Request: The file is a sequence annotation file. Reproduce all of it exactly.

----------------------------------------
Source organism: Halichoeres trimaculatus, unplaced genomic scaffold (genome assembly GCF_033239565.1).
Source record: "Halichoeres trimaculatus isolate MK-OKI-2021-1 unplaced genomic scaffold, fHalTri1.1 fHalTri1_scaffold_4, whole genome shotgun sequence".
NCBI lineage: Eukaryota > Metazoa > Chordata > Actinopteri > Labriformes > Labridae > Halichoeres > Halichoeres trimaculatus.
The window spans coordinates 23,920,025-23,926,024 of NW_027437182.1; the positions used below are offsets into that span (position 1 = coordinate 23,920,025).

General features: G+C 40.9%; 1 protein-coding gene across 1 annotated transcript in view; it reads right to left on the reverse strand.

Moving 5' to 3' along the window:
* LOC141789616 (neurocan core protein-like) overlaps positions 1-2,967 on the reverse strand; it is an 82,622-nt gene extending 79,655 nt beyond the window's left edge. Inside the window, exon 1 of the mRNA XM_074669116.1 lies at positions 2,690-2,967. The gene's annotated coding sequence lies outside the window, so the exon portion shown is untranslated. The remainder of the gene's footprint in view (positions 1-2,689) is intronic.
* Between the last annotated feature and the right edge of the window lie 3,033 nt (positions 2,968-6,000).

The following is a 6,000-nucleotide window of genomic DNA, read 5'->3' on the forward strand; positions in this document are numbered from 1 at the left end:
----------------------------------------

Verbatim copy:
Source organism: Halichoeres trimaculatus, unplaced genomic scaffold (genome assembly GCF_033239565.1).
Source record: "Halichoeres trimaculatus isolate MK-OKI-2021-1 unplaced genomic scaffold, fHalTri1.1 fHalTri1_scaffold_4, whole genome shotgun sequence".
NCBI lineage: Eukaryota > Metazoa > Chordata > Actinopteri > Labriformes > Labridae > Halichoeres > Halichoeres trimaculatus.
The window spans coordinates 23,920,025-23,926,024 of NW_027437182.1; the positions used below are offsets into that span (position 1 = coordinate 23,920,025).

General features: G+C 40.9%; 1 protein-coding gene across 1 annotated transcript in view; it reads right to left on the reverse strand.

Moving 5' to 3' along the window:
* LOC141789616 (neurocan core protein-like) overlaps positions 1-2,967 on the reverse strand; it is an 82,622-nt gene extending 79,655 nt beyond the window's left edge. Inside the window, exon 1 of the mRNA XM_074669116.1 lies at positions 2,690-2,967. The gene's annotated coding sequence lies outside the window, so the exon portion shown is untranslated. The remainder of the gene's footprint in view (positions 1-2,689) is intronic.
* Between the last annotated feature and the right edge of the window lie 3,033 nt (positions 2,968-6,000).

The following is a 6,000-nucleotide window of genomic DNA, read 5'->3' on the forward strand; positions in this document are numbered from 1 at the left end: